Earth’s Shell Has Cracked – Scientists Are Exploring Potential Causes

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Besides Darwin’s theory of evolution and Einstein’s theory of relativity, the theory involving the plate tectonics is one of the significant scientific advances of our age.

The whole idea that our planet is broken up into giant puzzle pieces which are all at the top of hot and weak rock explains very much about the structure and behavior of our home planet: everything including mountains, ocean canyons, volcanoes, earthquakes, and even the air.

What caused the shell to crack?

Experts are currently wondering what caused the shell to break apart and how the recycling of the earth’s crust began.

Scientists have been comparing our planet to Venus. These two worlds have a comparable size, and they’re built of similar rocky material. The difference is that Earth has plate tectonics and Venus doesn’t. It seems that this is one of the things that scientists want to know.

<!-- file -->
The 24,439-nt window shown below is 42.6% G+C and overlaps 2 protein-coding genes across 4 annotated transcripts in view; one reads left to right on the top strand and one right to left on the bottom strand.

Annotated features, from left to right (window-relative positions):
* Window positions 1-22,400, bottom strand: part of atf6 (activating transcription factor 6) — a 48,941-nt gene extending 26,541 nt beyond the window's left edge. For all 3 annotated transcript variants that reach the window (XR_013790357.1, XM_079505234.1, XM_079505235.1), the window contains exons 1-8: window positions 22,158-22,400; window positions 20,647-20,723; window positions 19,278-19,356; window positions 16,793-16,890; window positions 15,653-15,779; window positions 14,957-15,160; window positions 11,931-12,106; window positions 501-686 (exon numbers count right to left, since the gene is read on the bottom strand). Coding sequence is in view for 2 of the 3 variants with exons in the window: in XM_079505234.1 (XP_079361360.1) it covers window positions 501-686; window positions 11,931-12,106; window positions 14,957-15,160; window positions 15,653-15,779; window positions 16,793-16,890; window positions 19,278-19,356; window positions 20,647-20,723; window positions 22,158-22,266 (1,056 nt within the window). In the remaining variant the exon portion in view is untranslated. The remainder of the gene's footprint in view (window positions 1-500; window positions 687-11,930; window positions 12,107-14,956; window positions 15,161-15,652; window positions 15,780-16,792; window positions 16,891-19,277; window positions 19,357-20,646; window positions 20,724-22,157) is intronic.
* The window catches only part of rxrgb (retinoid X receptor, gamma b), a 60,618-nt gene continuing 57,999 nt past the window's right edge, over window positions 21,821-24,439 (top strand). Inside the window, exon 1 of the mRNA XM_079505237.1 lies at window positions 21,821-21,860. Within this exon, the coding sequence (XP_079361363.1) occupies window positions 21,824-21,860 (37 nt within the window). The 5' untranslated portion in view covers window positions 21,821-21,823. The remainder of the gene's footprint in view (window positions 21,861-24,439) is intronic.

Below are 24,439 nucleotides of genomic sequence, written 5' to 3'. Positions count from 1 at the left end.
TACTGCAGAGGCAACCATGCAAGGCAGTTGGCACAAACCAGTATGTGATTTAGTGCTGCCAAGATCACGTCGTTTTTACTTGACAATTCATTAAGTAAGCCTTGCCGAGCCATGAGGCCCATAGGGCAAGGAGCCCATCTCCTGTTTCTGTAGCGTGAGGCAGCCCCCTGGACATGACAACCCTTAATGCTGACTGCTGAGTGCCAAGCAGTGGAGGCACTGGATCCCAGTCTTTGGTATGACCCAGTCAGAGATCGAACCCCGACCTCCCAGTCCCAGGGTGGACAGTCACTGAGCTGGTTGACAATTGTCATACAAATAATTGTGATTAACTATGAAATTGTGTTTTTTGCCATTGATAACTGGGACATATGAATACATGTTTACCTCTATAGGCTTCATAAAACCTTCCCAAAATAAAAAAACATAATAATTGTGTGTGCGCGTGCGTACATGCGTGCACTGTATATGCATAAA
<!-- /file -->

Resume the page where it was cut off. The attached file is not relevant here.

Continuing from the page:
“In the 1960s and 70s, when people came up with the notion of plate tectonics, they didn’t think about what it was like in the distant past,” said Jun Korenaga, a geophysicist at Yale University.

“People were so busy trying to prove plate tectonics by looking at the present situation or were caught up applying the concept to problems in their own field. The origin issue is a much more recent debate.”

Plate tectonics support life 

It has become pretty evident that you need plate tectonics in order to sustain life, according to the experts.

Zerkle added that “If there weren’t a way of recycling material between mantle and crust, all these elements that are crucial to life, like carbon, nitrogen, phosphorus, and oxygen, would get tied up in rocks and stay there.”

You can read more details on The Hamilton Spectator about how water is continuously recycled between the crust and the mantle, how plate tectonics are built the ideal way for the Darwinian games and more.

Rada Mateescu

I have been blogging and posting articles for over eight years, but my passion for writing dates back in 2000. I am especially enthusiastic about technology, science, and health-related issues. When I’m not researching and writing the latest news, I’m either watching sci-fi and horror movies or checking out places worth visiting and building deep memories for later in life. I believe in empathy and continually improving myself.